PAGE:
2. Damoiseaux JS: Effects of aging on functional and structural brain connectivity. Neuroimage 2017. (PMID 28159687) [PubMed] [DOI] Over the past decade there has been an enormous rise in the application of functional and structural connectivity approaches to explore the brain's intrinsic organization in healthy and clinical populations. The notion underlying the application of these approaches to study aging is that subtle age-related disruption of the brain's regional integrity and information flow across the brain, are expressed by age-related differences in functional and structural connectivity. In this review I will discus recent advances in our understanding of how age affects our brain's intrinsic organization, and I will share my perspective on potential challenges and future directions of the field.
    3. Cognitive Health and Older Adults. (accessed Apr 26, 2023).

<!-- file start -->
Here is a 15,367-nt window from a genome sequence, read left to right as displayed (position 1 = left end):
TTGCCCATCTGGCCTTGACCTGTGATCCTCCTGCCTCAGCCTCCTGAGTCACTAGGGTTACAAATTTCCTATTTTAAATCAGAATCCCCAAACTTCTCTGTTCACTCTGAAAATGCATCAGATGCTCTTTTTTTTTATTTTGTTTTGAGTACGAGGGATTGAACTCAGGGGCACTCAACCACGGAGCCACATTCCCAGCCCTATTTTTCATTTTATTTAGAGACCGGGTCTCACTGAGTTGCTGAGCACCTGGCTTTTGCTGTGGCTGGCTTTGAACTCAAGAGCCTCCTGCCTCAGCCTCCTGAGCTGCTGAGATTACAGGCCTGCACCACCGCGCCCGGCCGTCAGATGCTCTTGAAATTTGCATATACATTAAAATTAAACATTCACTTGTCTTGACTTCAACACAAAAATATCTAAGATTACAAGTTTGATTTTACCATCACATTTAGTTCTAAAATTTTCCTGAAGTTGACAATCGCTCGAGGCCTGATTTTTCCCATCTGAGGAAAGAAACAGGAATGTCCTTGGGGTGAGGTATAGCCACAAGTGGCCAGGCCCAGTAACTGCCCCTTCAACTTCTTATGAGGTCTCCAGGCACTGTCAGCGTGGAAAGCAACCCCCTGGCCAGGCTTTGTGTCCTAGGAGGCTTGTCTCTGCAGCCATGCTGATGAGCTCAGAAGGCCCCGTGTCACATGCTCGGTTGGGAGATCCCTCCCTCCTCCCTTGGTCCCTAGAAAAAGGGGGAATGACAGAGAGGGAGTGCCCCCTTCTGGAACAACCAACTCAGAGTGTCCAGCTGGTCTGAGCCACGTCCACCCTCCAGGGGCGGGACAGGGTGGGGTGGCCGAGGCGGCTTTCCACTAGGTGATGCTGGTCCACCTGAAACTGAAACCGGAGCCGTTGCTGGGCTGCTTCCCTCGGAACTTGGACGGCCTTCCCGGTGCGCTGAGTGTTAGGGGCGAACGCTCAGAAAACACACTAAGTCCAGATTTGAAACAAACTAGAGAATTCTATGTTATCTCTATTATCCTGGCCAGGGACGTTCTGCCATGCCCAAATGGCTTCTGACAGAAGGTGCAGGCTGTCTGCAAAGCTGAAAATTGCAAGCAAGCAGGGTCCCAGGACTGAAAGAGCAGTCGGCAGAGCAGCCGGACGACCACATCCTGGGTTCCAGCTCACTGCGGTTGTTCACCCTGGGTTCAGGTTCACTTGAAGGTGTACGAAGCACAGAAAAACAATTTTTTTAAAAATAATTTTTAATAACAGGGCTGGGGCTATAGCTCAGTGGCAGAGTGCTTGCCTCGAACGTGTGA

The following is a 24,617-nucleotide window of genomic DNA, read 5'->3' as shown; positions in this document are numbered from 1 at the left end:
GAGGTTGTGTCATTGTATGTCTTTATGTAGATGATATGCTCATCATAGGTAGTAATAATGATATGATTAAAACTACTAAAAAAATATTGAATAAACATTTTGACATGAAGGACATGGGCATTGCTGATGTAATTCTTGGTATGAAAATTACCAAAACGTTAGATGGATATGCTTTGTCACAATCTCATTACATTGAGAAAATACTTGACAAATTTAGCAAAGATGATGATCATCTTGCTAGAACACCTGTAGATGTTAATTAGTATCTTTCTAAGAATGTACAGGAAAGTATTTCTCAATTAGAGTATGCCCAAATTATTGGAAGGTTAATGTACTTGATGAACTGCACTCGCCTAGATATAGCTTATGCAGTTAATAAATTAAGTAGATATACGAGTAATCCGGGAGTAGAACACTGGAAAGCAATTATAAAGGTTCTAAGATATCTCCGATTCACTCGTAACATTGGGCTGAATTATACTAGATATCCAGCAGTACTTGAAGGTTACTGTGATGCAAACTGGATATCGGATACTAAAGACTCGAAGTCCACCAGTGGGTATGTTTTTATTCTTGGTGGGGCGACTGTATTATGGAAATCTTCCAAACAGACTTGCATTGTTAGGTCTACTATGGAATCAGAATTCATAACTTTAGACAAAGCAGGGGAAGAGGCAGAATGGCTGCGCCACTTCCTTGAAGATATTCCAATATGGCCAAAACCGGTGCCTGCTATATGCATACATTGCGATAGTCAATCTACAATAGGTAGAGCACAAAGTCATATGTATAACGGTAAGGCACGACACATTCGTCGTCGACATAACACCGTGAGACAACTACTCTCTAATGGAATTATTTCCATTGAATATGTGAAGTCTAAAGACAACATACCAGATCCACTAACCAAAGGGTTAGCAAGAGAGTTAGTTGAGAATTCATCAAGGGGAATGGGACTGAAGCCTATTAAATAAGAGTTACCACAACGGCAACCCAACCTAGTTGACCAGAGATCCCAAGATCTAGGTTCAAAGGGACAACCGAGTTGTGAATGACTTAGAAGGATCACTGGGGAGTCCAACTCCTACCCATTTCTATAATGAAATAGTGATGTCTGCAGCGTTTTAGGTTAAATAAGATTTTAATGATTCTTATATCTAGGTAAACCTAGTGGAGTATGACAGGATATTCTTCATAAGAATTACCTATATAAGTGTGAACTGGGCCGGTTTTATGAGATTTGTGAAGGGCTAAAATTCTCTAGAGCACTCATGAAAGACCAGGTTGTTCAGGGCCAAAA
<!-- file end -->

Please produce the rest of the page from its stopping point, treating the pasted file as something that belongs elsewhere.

4. Zia A et al.: Molecular and cellular pathways contributing to brain aging. Behav Brain Funct 2021. (PMID 34118939) [PubMed] [DOI] [Full text] Aging is the leading risk factor for several age-associated diseases such as neurodegenerative diseases. Understanding the biology of aging mechanisms is essential to the pursuit of brain health. In this regard, brain aging is defined by a gradual decrease in neurophysiological functions, impaired adaptive neuroplasticity, dysregulation of neuronal Ca2+ homeostasis, neuroinflammation, and oxidatively modified molecules and organelles. Numerous pathways lead to brain aging, including increased oxidative stress, inflammation, disturbances in energy metabolism such as deregulated autophagy, mitochondrial dysfunction, and IGF-1, mTOR, ROS, AMPK, SIRTs, and p53 as central modulators of the metabolic control, connecting aging to the pathways, which lead to neurodegenerative disorders. Also, calorie restriction (CR), physical exercise, and mental activities can extend lifespan and increase nervous system resistance to age-associated neurodegenerative diseases. The neuroprotective effect of CR involves increased protection against ROS generation, maintenance of cellular Ca2+ homeostasis, and inhibition of apoptosis. The recent evidence about the modem molecular and cellular methods in neurobiology to brain aging is exhibiting a significant potential in brain cells for adaptation to aging and resistance to neurodegenerative disorders.